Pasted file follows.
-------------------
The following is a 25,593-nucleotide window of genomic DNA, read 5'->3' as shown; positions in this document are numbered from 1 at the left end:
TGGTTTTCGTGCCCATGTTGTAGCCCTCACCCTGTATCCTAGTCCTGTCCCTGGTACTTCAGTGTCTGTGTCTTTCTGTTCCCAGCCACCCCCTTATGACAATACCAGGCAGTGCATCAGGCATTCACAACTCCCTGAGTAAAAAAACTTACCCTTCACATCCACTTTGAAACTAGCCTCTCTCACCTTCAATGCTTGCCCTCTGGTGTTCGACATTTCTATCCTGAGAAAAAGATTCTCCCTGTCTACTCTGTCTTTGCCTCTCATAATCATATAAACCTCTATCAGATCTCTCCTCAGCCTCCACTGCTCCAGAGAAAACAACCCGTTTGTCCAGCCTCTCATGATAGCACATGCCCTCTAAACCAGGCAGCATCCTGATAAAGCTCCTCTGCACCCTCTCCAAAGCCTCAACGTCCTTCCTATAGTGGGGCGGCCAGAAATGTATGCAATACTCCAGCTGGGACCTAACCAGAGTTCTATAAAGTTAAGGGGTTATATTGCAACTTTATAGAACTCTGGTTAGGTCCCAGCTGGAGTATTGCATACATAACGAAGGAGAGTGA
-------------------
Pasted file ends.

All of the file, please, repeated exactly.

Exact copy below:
The following is a 25,593-nucleotide window of genomic DNA, read 5'->3' as shown; positions in this document are numbered from 1 at the left end:
TGGTTTTCGTGCCCATGTTGTAGCCCTCACCCTGTATCCTAGTCCTGTCCCTGGTACTTCAGTGTCTGTGTCTTTCTGTTCCCAGCCACCCCCTTATGACAATACCAGGCAGTGCATCAGGCATTCACAACTCCCTGAGTAAAAAAACTTACCCTTCACATCCACTTTGAAACTAGCCTCTCTCACCTTCAATGCTTGCCCTCTGGTGTTCGACATTTCTATCCTGAGAAAAAGATTCTCCCTGTCTACTCTGTCTTTGCCTCTCATAATCATATAAACCTCTATCAGATCTCTCCTCAGCCTCCACTGCTCCAGAGAAAACAACCCGTTTGTCCAGCCTCTCATGATAGCACATGCCCTCTAAACCAGGCAGCATCCTGATAAAGCTCCTCTGCACCCTCTCCAAAGCCTCAACGTCCTTCCTATAGTGGGGCGGCCAGAAATGTATGCAATACTCCAGCTGGGACCTAACCAGAGTTCTATAAAGTTAAGGGGTTATATTGCAACTTTATAGAACTCTGGTTAGGTCCCAGCTGGAGTATTGCATACATAACGAAGGAGAGTGA